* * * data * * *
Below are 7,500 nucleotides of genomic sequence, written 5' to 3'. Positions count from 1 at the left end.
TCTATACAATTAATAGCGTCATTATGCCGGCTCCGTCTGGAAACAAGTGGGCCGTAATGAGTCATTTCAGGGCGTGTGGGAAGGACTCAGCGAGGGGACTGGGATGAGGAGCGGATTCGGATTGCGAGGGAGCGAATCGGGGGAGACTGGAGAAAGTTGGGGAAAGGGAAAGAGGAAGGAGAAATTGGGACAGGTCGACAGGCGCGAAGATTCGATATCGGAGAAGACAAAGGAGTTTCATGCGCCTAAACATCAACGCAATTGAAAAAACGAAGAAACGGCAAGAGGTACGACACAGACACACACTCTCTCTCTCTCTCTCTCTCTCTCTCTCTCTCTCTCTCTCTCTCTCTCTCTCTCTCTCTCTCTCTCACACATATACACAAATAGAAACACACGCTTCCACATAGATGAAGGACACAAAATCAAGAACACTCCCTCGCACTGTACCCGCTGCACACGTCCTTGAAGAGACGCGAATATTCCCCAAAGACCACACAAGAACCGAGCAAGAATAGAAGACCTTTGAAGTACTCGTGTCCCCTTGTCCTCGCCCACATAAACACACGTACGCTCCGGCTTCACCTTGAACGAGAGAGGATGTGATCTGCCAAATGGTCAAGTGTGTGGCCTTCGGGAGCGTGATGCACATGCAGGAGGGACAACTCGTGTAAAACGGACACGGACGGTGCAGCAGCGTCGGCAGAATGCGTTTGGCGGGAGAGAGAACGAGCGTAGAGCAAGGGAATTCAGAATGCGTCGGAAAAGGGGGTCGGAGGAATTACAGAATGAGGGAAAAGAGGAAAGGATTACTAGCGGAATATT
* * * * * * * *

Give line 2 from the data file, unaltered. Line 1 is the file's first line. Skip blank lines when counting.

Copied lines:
TCTATACAATTAATAGCGTCATTATGCCGGCTCCGTCTGGAAACAAGTGGGCCGTAATGAGTCATTTCAGGGCGTGTGGGAAGGACTCAGCGAGGGGACTGGGATGAGGAGCGGATTCGGATTGCGAGGGAGCGAATCGGGGGAGACTGGAGAAAGTTGGGGAAAGGGAAAGAGGAAGGAGAAATTGGGACAGGTCGACAGGCGCGAAGATTCGATATCGGAGAAGACAAAGGAGTTTCATGCGCCTAAACATCAACGCAATTGAAAAAACGAAGAAACGGCAAGAGGTACGACACAGACACACACTCTCTCTCTCTCTCTCTCTCTCTCTCTCTCTCTCTCTCTCTCTCTCTCTCTCTCTCTCTCTCTCTCACACATATACACAAATAGAAACACACGCTTCCACATAGATGAAGGACACAAAATCAAGAACACTCCCTCGCACTGTACCCGCTGCACACGTCCTTGAAGAGACGCGAATATTCCCCAAAGACCACACAAGAACCGAGCAAGAATAGAAGACCTTTGAAGTACTCGTGTCCCCTTGTCCTCGCCCACATAAACACACGTACGCTCCGGCTTCACCTTGAACGAGAGAGGATGTGATCTGCCAAATGGTCAAGTGTGTGGCCTTCGGGAGCGTGATGCACATGCAGGAGGGACAACTCGTGTAAAACGGACACGGACGGTGCAGCAGCGTCGGCAGAATGCGTTTGGCGGGAGAGAGAACGAGCGTAGAGCAAGGGAATTCAGAATGCGTCGGAAAAGGGGGTCGGAGGAATTACAGAATGAGGGAAAAGAGGAAAGGATTACTAGCGGAATATT